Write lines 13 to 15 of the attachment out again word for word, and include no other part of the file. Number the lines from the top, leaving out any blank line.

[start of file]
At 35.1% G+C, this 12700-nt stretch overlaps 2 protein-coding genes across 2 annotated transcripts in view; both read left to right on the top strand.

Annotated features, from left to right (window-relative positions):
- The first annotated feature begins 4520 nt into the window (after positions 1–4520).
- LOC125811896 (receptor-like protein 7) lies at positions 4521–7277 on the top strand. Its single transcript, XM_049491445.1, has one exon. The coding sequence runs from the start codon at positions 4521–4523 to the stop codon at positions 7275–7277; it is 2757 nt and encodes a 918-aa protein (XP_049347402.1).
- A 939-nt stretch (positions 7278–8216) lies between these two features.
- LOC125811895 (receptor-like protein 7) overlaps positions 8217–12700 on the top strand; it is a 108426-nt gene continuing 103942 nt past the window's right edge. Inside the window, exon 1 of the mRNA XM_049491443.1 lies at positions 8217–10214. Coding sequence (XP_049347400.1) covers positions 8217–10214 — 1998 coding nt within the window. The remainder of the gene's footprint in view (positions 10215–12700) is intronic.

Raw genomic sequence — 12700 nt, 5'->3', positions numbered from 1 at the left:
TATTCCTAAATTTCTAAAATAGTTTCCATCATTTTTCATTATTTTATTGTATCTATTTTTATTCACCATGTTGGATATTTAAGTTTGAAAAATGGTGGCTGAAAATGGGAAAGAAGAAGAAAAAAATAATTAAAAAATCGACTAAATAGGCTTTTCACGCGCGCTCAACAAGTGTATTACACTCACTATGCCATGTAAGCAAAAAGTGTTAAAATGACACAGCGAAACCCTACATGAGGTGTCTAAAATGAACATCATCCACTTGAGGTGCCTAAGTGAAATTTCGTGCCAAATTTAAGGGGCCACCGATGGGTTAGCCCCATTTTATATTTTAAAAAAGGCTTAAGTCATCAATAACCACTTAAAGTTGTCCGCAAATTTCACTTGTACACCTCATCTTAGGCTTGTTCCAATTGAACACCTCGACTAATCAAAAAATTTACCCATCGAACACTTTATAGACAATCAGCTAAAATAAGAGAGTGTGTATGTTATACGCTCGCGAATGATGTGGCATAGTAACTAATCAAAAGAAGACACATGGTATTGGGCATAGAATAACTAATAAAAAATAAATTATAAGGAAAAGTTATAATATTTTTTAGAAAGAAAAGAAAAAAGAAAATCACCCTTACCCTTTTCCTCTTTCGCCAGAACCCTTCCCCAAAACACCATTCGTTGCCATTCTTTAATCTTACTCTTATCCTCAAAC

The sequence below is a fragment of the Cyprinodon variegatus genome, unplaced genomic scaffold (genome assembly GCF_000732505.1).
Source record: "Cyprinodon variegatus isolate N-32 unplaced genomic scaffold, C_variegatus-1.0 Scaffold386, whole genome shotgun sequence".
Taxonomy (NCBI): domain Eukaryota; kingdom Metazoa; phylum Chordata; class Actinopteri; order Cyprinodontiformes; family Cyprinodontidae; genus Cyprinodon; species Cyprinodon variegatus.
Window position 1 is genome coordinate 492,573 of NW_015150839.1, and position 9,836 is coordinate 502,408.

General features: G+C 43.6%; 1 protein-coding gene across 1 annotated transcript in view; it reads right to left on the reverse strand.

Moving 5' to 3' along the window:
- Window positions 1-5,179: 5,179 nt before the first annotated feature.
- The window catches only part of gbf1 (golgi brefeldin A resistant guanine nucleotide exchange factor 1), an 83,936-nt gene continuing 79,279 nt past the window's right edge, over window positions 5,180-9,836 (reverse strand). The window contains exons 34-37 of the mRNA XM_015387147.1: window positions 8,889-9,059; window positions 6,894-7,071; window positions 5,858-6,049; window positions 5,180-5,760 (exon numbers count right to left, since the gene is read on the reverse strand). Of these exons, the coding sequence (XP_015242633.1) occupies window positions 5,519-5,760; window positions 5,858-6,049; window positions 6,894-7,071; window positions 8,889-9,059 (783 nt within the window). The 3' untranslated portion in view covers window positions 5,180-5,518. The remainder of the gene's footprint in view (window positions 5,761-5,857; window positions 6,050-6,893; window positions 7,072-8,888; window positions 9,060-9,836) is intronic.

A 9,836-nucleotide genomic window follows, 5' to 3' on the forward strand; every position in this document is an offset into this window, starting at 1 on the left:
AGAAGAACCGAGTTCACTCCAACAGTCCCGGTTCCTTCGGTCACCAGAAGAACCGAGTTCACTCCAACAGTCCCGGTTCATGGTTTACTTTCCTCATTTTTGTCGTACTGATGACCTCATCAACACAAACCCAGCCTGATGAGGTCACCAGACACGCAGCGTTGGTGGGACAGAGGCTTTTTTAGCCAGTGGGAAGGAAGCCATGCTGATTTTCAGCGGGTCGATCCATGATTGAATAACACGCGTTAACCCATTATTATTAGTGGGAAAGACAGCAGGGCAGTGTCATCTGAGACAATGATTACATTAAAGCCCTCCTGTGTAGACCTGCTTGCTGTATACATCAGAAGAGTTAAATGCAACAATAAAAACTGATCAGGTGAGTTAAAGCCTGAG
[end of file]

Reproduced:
General features: G+C 43.6%; 1 protein-coding gene across 1 annotated transcript in view; it reads right to left on the reverse strand.

Moving 5' to 3' along the window:
- Window positions 1-5,179: 5,179 nt before the first annotated feature.